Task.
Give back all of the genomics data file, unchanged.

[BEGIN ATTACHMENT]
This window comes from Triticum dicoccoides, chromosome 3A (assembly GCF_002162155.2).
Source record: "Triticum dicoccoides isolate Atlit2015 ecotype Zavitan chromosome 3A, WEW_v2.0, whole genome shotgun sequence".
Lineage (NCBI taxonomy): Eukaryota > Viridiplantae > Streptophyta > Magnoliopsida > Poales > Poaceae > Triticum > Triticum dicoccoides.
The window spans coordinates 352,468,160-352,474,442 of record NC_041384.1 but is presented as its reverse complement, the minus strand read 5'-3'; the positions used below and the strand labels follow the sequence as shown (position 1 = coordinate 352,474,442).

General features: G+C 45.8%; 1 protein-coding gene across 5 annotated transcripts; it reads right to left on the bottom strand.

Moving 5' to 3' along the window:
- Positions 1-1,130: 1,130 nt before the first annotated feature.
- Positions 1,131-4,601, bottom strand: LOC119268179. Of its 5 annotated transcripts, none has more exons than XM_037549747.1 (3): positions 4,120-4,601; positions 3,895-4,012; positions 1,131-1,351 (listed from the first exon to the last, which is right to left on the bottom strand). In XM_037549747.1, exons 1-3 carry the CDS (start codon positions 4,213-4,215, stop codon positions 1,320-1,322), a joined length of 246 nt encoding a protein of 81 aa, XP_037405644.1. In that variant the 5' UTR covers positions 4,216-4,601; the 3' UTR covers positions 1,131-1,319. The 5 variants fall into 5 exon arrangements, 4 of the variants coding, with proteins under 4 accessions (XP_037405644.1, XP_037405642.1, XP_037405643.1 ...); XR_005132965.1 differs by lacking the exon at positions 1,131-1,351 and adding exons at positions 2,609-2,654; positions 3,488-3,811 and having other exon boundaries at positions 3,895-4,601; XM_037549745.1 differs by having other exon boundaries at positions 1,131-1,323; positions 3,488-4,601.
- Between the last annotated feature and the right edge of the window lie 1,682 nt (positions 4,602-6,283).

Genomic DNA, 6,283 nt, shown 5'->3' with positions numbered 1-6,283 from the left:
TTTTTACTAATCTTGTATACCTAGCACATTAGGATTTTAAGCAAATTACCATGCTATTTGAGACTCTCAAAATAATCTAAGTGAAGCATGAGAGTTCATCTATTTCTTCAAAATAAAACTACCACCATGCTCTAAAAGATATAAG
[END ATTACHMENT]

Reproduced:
This window comes from Triticum dicoccoides, chromosome 3A (assembly GCF_002162155.2).
Source record: "Triticum dicoccoides isolate Atlit2015 ecotype Zavitan chromosome 3A, WEW_v2.0, whole genome shotgun sequence".
Lineage (NCBI taxonomy): Eukaryota > Viridiplantae > Streptophyta > Magnoliopsida > Poales > Poaceae > Triticum > Triticum dicoccoides.
The window spans coordinates 352,468,160-352,474,442 of record NC_041384.1 but is presented as its reverse complement, the minus strand read 5'-3'; the positions used below and the strand labels follow the sequence as shown (position 1 = coordinate 352,474,442).

General features: G+C 45.8%; 1 protein-coding gene across 5 annotated transcripts; it reads right to left on the bottom strand.

Moving 5' to 3' along the window:
- Positions 1-1,130: 1,130 nt before the first annotated feature.
- Positions 1,131-4,601, bottom strand: LOC119268179. Of its 5 annotated transcripts, none has more exons than XM_037549747.1 (3): positions 4,120-4,601; positions 3,895-4,012; positions 1,131-1,351 (listed from the first exon to the last, which is right to left on the bottom strand). In XM_037549747.1, exons 1-3 carry the CDS (start codon positions 4,213-4,215, stop codon positions 1,320-1,322), a joined length of 246 nt encoding a protein of 81 aa, XP_037405644.1. In that variant the 5' UTR covers positions 4,216-4,601; the 3' UTR covers positions 1,131-1,319. The 5 variants fall into 5 exon arrangements, 4 of the variants coding, with proteins under 4 accessions (XP_037405644.1, XP_037405642.1, XP_037405643.1 ...); XR_005132965.1 differs by lacking the exon at positions 1,131-1,351 and adding exons at positions 2,609-2,654; positions 3,488-3,811 and having other exon boundaries at positions 3,895-4,601; XM_037549745.1 differs by having other exon boundaries at positions 1,131-1,323; positions 3,488-4,601.
- Between the last annotated feature and the right edge of the window lie 1,682 nt (positions 4,602-6,283).

Genomic DNA, 6,283 nt, shown 5'->3' with positions numbered 1-6,283 from the left:
TTTTTACTAATCTTGTATACCTAGCACATTAGGATTTTAAGCAAATTACCATGCTATTTGAGACTCTCAAAATAATCTAAGTGAAGCATGAGAGTTCATCTATTTCTTCAAAATAAAACTACCACCATGCTCTAAAAGATATAAG